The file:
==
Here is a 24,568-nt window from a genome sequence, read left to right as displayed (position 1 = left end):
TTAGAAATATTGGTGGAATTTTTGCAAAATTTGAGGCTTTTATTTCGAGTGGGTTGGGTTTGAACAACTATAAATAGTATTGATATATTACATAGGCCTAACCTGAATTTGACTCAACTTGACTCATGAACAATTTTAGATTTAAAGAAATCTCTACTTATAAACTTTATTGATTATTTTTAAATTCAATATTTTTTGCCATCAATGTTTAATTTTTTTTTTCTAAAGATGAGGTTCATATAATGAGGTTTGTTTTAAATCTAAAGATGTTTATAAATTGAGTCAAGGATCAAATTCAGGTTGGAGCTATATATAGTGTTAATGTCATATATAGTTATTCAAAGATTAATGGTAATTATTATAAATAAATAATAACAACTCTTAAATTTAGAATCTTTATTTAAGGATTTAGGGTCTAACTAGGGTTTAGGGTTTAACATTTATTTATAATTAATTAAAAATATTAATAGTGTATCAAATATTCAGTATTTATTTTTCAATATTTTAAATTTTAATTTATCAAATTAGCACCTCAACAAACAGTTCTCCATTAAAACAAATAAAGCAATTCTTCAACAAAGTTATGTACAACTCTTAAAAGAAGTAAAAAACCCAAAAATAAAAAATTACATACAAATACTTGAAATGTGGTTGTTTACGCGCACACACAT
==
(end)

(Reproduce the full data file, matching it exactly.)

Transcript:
Here is a 24,568-nt window from a genome sequence, read left to right as displayed (position 1 = left end):
TTAGAAATATTGGTGGAATTTTTGCAAAATTTGAGGCTTTTATTTCGAGTGGGTTGGGTTTGAACAACTATAAATAGTATTGATATATTACATAGGCCTAACCTGAATTTGACTCAACTTGACTCATGAACAATTTTAGATTTAAAGAAATCTCTACTTATAAACTTTATTGATTATTTTTAAATTCAATATTTTTTGCCATCAATGTTTAATTTTTTTTTTCTAAAGATGAGGTTCATATAATGAGGTTTGTTTTAAATCTAAAGATGTTTATAAATTGAGTCAAGGATCAAATTCAGGTTGGAGCTATATATAGTGTTAATGTCATATATAGTTATTCAAAGATTAATGGTAATTATTATAAATAAATAATAACAACTCTTAAATTTAGAATCTTTATTTAAGGATTTAGGGTCTAACTAGGGTTTAGGGTTTAACATTTATTTATAATTAATTAAAAATATTAATAGTGTATCAAATATTCAGTATTTATTTTTCAATATTTTAAATTTTAATTTATCAAATTAGCACCTCAACAAACAGTTCTCCATTAAAACAAATAAAGCAATTCTTCAACAAAGTTATGTACAACTCTTAAAAGAAGTAAAAAACCCAAAAATAAAAAATTACATACAAATACTTGAAATGTGGTTGTTTACGCGCACACACAT